Guest Post: Heavy Promotions During COVID-19 Pandemic Hurt Retargeting Ads
By Nick Stoltz, COO at Measured
These last few months have been challenging for retailers, but while brick-and-mortar stores have struggled, many e-Commerce merchants have benefitted from consumers staying home and shopping online. After an initial one-to-two-week lull in mid-to-late March, e-Commerce sales have shown strong year-over-year growth across a broad set of categories.
For some categories, like health and wellness, educational software and consumer packaged goods (CPG), COVID-19 has brought increased category demand. Other categories, such as fashion, have found consumers to be extremely responsive to promotions. Sitewide discounts of 50% or more have become common and very effective in driving revenue.
The net effect is that both site traffic and conversion rates have seen sustained increases compared with February and early March across all these categories. As overall site conversion rates have increased they have had an unintended side effect: retargeting ads, a staple of many marketing strategies, have become significantly less effective.
This extended period has given data scientists a unique and unprecedented opportunity to study the impact of increased site conversion rates and promotions on retargeting effectiveness. Typically, promotions are short-term events tied to specific days such as Black Friday, Cyber Monday or the Fourth of July. They might last a few days or even a couple weeks, but rarely have we seen sustained periods of promotions and increased demand across entire categories for eight to 10 weeks as we have since the onset of the COVID-19. The result is that we have a unique opportunity to explore their impact on retargeting programs to a higher degree of accuracy than would be possible during shorter promotional windows.
At Measured, a cross-channel attribution and incrementality measurement company, we studied the effectiveness of retargeting programs for 11 brands across fashion, health and wellness, educational software and CPG brands before, during and after the onset of COVID-19. Across brands, overall site conversion rates increased on average by 91 basis points for fashion and 37 points for all other categories, compared to pre-coronavirus periods in February and early March. All 11 brands maintained continuously active testing that withheld a randomly selected percentage of site visitors from receiving retargeting ads. We then compared the conversion rates of that control group with overall conversion rates for site visitors receiving retargeting ads.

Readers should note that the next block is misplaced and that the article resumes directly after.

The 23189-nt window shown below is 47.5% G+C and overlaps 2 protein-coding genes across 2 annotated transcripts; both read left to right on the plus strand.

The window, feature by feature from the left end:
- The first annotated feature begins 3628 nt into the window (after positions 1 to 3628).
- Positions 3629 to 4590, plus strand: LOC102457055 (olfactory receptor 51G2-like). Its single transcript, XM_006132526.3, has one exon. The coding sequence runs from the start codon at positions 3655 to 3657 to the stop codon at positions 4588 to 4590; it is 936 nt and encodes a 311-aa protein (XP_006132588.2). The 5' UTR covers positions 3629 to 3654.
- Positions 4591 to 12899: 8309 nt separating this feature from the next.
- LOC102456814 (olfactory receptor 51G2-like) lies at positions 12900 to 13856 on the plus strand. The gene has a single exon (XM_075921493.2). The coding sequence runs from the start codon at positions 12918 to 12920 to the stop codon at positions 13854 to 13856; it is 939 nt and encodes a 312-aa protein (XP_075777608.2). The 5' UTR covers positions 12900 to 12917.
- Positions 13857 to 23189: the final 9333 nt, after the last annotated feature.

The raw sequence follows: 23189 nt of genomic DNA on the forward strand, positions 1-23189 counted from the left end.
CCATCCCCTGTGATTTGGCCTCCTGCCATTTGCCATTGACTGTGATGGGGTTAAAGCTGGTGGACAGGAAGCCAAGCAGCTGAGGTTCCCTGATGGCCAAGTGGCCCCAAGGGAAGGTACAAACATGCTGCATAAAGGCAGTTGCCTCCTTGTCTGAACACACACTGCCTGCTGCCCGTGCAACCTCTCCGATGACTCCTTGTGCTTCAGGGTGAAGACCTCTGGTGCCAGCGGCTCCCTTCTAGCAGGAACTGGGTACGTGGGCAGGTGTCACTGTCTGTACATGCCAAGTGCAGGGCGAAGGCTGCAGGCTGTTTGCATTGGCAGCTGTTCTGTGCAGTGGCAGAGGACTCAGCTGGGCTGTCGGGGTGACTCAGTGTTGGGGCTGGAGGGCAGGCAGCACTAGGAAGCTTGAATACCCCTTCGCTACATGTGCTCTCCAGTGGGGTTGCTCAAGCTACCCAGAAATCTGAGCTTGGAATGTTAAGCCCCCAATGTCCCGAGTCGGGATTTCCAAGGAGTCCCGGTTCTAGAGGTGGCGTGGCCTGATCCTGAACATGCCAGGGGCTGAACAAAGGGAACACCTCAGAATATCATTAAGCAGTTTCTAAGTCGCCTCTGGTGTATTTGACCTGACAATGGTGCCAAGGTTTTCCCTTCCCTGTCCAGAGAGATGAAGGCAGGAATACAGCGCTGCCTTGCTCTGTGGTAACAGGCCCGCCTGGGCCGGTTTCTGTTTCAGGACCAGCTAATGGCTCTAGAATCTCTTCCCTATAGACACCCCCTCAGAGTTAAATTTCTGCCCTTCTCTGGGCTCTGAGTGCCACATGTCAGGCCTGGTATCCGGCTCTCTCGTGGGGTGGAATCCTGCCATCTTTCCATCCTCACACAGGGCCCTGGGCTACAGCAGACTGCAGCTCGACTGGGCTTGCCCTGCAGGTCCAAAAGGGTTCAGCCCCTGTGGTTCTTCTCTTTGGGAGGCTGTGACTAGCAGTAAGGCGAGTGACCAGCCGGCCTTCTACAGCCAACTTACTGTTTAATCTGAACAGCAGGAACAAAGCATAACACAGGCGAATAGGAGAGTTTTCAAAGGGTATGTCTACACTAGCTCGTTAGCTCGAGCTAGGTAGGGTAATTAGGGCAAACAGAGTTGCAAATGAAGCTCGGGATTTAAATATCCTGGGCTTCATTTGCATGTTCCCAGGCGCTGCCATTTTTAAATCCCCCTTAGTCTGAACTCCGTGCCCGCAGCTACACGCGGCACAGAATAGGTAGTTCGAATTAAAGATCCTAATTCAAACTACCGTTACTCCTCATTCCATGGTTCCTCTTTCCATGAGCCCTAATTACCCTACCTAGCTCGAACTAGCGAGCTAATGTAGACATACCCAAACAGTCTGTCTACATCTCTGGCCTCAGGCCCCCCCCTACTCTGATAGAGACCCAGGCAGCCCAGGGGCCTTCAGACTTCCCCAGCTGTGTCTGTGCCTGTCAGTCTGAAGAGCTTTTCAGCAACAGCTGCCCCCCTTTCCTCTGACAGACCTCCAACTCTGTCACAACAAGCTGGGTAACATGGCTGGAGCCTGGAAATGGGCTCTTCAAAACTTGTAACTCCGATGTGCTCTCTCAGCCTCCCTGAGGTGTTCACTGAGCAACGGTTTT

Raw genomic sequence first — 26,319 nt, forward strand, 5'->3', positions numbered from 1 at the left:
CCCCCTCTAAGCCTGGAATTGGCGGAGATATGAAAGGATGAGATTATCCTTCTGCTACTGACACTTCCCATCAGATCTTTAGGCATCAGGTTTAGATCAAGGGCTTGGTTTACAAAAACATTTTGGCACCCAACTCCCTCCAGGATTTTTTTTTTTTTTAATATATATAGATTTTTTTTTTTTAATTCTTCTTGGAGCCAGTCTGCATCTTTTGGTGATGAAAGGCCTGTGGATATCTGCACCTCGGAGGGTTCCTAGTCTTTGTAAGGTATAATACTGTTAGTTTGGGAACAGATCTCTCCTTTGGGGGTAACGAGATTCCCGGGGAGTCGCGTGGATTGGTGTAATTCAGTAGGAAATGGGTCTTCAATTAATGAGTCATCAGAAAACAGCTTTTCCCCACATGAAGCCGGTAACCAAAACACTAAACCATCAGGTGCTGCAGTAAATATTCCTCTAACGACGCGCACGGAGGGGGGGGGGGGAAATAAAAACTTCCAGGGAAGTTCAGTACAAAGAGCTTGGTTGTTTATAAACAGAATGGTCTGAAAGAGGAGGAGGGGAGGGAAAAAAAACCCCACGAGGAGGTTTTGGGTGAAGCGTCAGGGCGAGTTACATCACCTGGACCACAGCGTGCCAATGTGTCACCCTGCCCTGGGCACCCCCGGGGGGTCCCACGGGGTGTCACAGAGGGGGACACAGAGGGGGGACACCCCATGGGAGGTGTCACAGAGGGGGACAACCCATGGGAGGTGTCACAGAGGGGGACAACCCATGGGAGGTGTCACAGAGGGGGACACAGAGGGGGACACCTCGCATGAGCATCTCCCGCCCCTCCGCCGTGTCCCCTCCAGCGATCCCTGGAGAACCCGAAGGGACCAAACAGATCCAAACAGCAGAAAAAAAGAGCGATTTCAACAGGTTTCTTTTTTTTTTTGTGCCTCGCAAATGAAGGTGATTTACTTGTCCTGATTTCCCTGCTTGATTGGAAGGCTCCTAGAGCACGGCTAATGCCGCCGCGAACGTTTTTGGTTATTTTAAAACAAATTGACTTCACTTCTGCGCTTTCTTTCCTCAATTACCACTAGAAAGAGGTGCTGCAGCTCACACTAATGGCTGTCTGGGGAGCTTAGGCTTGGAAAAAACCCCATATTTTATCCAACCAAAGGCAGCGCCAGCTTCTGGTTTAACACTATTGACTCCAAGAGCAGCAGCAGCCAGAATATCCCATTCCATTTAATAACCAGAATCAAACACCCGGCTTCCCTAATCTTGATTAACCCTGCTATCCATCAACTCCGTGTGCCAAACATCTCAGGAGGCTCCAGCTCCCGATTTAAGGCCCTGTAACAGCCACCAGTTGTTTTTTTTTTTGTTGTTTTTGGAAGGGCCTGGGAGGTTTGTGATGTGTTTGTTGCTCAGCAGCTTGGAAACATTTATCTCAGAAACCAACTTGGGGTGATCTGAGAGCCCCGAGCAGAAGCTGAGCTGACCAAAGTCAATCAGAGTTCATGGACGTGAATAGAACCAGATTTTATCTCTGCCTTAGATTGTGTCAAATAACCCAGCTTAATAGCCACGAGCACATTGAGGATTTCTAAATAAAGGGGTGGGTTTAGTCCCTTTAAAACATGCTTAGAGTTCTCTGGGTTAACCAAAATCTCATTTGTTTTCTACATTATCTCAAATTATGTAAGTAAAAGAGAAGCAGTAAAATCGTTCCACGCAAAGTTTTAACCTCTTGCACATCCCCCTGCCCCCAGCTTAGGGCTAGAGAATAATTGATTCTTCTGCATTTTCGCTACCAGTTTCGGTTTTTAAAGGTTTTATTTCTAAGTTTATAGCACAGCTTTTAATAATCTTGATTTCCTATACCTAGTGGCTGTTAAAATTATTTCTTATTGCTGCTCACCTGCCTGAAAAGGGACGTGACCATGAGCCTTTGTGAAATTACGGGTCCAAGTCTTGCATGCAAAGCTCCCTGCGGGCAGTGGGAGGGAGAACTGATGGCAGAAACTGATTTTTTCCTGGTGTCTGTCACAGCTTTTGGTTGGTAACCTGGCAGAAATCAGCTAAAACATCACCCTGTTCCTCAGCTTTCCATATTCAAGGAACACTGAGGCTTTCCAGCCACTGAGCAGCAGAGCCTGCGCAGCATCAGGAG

In February and early March, conversion rates averaged 2.57%, compared to 2.02% in the control group. That results in an average lift of 27% directly attributable to retargeting programs. For mid-March through mid-June, the same group saw overall site conversion rates averaging 3.17% vs. 2.78% for the control group. The takeaway: since mid-March, the lift attributed to retargeting programs decreased to 14%.
While overall site conversion rates have increased, conversion rates in the control group have increased even more dramatically. The implication is that retargeting programs have been 43% less effective since the onset of the pandemic. Retargeting ads prevent conversion leakage, hence while site conversion rates are being driven sky-high due to promotions and increased demand, there is less leakage for retargeting to prevent. Marketers don’t need retargeting to bolster conversions when promotions and discounts are doing it for you.
We have previously found evidence to this effect, but the volume of data provided in the last eight to 10 weeks across numerous brands and industries has made an overwhelming case. Retargeting effectiveness is anti-correlated with your overall site conversion rate. When promotions, discounting or high demand increase site conversion rates, spend less on retargeting. Instead, take advantage of your compelling offer by reallocating budget to prospecting tactics that drive site traffic and maximize return on your marketing investment.
The last few months have produced upheaval for many brands and marketers, but those that rely on in-market experimentation to measure marketing effectiveness are finding opportunities within the chaos.